The Toklat family of wolves, shown walking in Denali National Park last fall, has been reduced by hunters. (Gordon Haber For The Washington Post)
An Alaskan wolf -- a black male that led the world's longest-studied, most-photographed family of wolves -- was killed last weekend by a hunter outside Denali National Park.
The kill, legal under Alaska law, punctuates a harrowing year for the wolf family, known as the Toklat group, which has been studied for more than four decades and has been viewed and photographed by tens of thousands of visitors to Denali.
Two months ago, the family's senior female and another female were killed in traps, also legally, when they left the park in search of caribou. The family has now been reduced to six pups and a mature pregnant female, which has been separated from the younger wolves for more than a month.
The troubles of the Toklat wolves have raised questions from conservation groups about the ethics of hunting wildlife -- especially a prime tourist attraction such as the Toklat family -- that occasionally wander out of a protected national park.
In March, three Democratic senators -- Frank Lautenberg (N.J.), Carl M. Levin (Mich.) and Barbara Boxer (Calif.) -- wrote to Interior Secretary Gale A. Norton and asked her to take immediate action to protect the Toklat wolves. John Quinley, a National Park Service spokesman, said that protecting the wolves outside Denali is a state decision. If Alaska chooses to protect the wolves, he said, the Park Service would be supportive.
Gordon Haber, an Alaskan biologist who has studied the Toklat family since the 1960s and whose work is funded by the animal rights group Friends of Animals, asked Park Service officials at Denali to intervene last month to protect the alpha male.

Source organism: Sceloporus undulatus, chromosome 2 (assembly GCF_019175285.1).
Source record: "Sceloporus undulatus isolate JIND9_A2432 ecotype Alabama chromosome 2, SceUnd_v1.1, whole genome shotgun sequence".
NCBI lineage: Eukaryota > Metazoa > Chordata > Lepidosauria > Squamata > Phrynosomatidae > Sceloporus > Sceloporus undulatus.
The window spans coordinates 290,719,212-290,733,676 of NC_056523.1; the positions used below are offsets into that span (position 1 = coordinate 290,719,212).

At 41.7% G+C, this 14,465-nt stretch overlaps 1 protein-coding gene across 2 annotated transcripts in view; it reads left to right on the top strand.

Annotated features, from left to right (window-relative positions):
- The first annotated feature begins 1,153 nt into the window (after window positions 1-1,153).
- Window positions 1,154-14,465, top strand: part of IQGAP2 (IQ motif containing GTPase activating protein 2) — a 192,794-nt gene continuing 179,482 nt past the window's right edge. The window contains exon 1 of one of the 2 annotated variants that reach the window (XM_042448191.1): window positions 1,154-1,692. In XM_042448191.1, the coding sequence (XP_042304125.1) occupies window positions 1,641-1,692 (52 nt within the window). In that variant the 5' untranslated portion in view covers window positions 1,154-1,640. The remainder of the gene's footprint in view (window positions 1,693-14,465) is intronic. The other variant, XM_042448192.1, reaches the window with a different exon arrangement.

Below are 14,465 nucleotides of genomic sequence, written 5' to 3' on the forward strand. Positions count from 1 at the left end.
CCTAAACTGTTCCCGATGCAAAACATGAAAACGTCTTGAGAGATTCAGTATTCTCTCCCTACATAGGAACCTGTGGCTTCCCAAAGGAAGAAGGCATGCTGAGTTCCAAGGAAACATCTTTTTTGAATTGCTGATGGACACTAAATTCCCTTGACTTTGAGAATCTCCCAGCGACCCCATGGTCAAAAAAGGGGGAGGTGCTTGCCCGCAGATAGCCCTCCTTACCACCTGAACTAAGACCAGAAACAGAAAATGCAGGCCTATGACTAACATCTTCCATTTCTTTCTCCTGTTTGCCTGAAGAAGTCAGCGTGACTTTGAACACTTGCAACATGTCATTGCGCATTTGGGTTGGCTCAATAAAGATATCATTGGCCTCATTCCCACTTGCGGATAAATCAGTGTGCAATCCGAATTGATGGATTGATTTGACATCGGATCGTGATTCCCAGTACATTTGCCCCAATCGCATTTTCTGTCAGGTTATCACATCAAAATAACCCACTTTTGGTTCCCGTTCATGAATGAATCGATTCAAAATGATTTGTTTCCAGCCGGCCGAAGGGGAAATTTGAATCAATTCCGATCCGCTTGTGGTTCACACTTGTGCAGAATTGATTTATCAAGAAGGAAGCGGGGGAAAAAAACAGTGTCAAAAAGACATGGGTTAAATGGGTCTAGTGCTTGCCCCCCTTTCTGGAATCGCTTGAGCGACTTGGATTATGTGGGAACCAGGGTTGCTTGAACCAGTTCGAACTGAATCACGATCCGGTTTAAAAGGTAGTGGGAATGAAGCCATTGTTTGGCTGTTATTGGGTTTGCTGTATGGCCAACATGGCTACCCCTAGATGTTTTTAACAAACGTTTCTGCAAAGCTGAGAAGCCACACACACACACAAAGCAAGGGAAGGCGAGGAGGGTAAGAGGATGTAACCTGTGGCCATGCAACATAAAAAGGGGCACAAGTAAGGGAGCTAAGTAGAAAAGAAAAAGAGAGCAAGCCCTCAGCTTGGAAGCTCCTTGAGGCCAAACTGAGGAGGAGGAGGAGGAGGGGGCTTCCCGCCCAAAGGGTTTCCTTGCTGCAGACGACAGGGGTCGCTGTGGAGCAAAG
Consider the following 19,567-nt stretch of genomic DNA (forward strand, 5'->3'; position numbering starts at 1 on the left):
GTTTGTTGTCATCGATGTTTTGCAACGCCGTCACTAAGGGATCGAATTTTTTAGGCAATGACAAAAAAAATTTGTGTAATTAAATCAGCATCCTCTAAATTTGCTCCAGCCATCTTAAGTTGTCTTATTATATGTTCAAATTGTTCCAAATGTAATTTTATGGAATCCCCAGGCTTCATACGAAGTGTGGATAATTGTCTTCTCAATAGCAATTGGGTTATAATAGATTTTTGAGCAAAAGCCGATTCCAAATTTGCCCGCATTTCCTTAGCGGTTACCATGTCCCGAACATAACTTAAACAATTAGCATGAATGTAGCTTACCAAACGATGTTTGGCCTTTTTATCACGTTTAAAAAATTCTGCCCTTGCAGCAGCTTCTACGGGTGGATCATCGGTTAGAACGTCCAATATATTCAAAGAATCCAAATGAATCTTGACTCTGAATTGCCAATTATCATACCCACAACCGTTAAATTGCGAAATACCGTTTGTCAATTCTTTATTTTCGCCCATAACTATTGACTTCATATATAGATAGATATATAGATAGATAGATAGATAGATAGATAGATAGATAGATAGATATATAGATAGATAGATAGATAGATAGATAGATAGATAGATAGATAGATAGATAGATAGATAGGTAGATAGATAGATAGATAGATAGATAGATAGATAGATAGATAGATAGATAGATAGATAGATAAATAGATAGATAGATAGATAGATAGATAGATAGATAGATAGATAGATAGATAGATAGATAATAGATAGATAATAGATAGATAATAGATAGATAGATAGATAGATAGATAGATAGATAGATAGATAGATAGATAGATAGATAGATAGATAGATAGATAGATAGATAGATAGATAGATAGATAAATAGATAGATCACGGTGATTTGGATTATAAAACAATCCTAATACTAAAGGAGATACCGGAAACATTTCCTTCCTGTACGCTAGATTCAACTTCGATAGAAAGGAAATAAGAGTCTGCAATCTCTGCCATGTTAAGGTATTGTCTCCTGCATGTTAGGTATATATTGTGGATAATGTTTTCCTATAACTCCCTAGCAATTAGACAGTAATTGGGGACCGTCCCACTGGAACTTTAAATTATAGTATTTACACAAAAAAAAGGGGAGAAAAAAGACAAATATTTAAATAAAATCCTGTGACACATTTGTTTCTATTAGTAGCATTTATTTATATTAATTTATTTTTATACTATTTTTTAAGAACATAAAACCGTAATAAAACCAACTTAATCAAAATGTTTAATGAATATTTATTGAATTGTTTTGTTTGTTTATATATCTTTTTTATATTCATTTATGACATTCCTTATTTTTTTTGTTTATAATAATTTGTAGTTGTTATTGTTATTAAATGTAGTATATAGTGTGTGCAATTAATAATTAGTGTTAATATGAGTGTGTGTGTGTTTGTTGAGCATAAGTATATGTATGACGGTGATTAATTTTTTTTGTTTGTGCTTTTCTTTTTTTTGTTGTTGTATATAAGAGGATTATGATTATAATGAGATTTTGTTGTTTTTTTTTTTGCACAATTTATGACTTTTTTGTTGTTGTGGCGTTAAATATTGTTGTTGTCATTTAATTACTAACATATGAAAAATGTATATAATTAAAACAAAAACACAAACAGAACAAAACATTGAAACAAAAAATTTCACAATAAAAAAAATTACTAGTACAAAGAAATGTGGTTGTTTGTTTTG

The biologist suggested that the wolf and his new mate -- both behaving erratically since the trappings in February split up the pack -- be darted and reunited inside the park. Although concerned about the wolves, park officials said they would not relocate them.
In Denali National Park and across Alaska, wolves are healthy and abundant, according to state and federal biologists. State game officials say they manage wolves based on population, not to protect individual animals. The wolf population is booming, and the state now allows some hunting from airplanes.
The Pennsylvania hunter who on Sunday shot the alpha male could have legally shot nine more wolves that day, said Ray Atkins, a guide who accompanied the hunter. "We are a long ways from being out of wolves," Atkins said in a telephone interview.
Echoing the views of many animal rights and conservation groups, Haber said the Toklat family deserved special protection because its hunting habits and denning traditions have been studied for decades.
"What has been lost is an unbroken sequence of information about a wolf family for 40 years," Haber said.